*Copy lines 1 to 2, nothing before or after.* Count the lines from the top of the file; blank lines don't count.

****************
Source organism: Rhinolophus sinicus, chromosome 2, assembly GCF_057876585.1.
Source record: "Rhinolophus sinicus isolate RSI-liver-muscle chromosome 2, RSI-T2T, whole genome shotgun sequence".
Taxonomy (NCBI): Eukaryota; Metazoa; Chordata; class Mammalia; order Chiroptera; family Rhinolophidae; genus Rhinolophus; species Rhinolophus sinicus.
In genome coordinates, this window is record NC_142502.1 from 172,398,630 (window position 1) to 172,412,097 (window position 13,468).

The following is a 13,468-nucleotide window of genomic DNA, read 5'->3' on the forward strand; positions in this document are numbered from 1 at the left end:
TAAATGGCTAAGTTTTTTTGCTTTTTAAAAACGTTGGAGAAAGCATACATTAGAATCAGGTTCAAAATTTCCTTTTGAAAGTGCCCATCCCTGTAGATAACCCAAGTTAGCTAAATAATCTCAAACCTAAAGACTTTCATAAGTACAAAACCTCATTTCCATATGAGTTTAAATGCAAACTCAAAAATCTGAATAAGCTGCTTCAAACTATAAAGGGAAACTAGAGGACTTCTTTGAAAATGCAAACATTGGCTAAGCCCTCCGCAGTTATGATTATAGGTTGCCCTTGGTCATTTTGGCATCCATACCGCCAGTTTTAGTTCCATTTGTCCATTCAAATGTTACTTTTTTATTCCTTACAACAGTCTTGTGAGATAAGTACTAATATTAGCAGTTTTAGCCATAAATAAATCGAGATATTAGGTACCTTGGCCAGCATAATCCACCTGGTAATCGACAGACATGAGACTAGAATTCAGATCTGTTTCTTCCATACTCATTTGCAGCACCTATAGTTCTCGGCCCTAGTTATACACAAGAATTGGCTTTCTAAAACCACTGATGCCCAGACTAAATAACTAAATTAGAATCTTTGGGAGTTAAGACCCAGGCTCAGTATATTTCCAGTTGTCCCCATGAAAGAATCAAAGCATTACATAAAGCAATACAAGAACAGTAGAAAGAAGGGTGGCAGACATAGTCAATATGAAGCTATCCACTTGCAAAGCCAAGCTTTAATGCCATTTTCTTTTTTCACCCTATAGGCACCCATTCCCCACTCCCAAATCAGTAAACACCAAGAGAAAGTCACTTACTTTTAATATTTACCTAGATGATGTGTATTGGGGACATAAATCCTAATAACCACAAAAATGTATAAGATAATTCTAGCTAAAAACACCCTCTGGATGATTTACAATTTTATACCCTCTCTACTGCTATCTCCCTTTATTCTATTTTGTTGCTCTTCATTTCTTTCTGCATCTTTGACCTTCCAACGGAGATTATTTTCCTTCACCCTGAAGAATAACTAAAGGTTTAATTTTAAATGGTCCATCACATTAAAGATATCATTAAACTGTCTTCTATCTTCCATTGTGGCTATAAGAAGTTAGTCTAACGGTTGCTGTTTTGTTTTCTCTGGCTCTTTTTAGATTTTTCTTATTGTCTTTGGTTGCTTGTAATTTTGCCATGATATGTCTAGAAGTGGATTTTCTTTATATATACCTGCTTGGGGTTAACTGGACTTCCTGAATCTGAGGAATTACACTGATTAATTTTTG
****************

Source organism: Rhinolophus sinicus, chromosome 2, assembly GCF_057876585.1.
Source record: "Rhinolophus sinicus isolate RSI-liver-muscle chromosome 2, RSI-T2T, whole genome shotgun sequence".